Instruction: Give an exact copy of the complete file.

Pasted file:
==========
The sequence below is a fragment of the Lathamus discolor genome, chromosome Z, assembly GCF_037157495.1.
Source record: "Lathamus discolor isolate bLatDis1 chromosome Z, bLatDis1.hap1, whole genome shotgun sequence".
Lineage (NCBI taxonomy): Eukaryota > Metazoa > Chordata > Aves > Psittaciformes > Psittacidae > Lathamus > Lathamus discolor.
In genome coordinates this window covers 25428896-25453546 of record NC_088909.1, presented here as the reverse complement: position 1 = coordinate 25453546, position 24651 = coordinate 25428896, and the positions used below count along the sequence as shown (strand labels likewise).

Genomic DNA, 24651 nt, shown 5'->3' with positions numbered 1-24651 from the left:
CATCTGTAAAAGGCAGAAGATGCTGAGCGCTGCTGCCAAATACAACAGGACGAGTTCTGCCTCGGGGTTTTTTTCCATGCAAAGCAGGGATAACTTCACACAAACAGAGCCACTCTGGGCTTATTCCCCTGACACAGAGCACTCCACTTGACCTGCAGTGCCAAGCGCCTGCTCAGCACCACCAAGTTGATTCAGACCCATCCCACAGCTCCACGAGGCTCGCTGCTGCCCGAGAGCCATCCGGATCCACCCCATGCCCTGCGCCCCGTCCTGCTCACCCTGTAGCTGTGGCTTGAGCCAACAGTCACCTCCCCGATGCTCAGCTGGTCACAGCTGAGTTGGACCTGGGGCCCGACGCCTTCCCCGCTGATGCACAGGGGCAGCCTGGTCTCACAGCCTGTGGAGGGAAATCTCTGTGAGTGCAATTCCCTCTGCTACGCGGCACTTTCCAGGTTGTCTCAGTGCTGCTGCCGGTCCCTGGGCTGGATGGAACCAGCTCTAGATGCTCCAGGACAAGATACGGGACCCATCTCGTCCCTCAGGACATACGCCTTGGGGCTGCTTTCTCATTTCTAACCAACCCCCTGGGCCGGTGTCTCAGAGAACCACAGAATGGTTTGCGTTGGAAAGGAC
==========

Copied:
The sequence below is a fragment of the Lathamus discolor genome, chromosome Z, assembly GCF_037157495.1.
Source record: "Lathamus discolor isolate bLatDis1 chromosome Z, bLatDis1.hap1, whole genome shotgun sequence".
Lineage (NCBI taxonomy): Eukaryota > Metazoa > Chordata > Aves > Psittaciformes > Psittacidae > Lathamus > Lathamus discolor.
In genome coordinates this window covers 25428896-25453546 of record NC_088909.1, presented here as the reverse complement: position 1 = coordinate 25453546, position 24651 = coordinate 25428896, and the positions used below count along the sequence as shown (strand labels likewise).

Genomic DNA, 24651 nt, shown 5'->3' with positions numbered 1-24651 from the left:
CATCTGTAAAAGGCAGAAGATGCTGAGCGCTGCTGCCAAATACAACAGGACGAGTTCTGCCTCGGGGTTTTTTTCCATGCAAAGCAGGGATAACTTCACACAAACAGAGCCACTCTGGGCTTATTCCCCTGACACAGAGCACTCCACTTGACCTGCAGTGCCAAGCGCCTGCTCAGCACCACCAAGTTGATTCAGACCCATCCCACAGCTCCACGAGGCTCGCTGCTGCCCGAGAGCCATCCGGATCCACCCCATGCCCTGCGCCCCGTCCTGCTCACCCTGTAGCTGTGGCTTGAGCCAACAGTCACCTCCCCGATGCTCAGCTGGTCACAGCTGAGTTGGACCTGGGGCCCGACGCCTTCCCCGCTGATGCACAGGGGCAGCCTGGTCTCACAGCCTGTGGAGGGAAATCTCTGTGAGTGCAATTCCCTCTGCTACGCGGCACTTTCCAGGTTGTCTCAGTGCTGCTGCCGGTCCCTGGGCTGGATGGAACCAGCTCTAGATGCTCCAGGACAAGATACGGGACCCATCTCGTCCCTCAGGACATACGCCTTGGGGCTGCTTTCTCATTTCTAACCAACCCCCTGGGCCGGTGTCTCAGAGAACCACAGAATGGTTTGCGTTGGAAAGGAC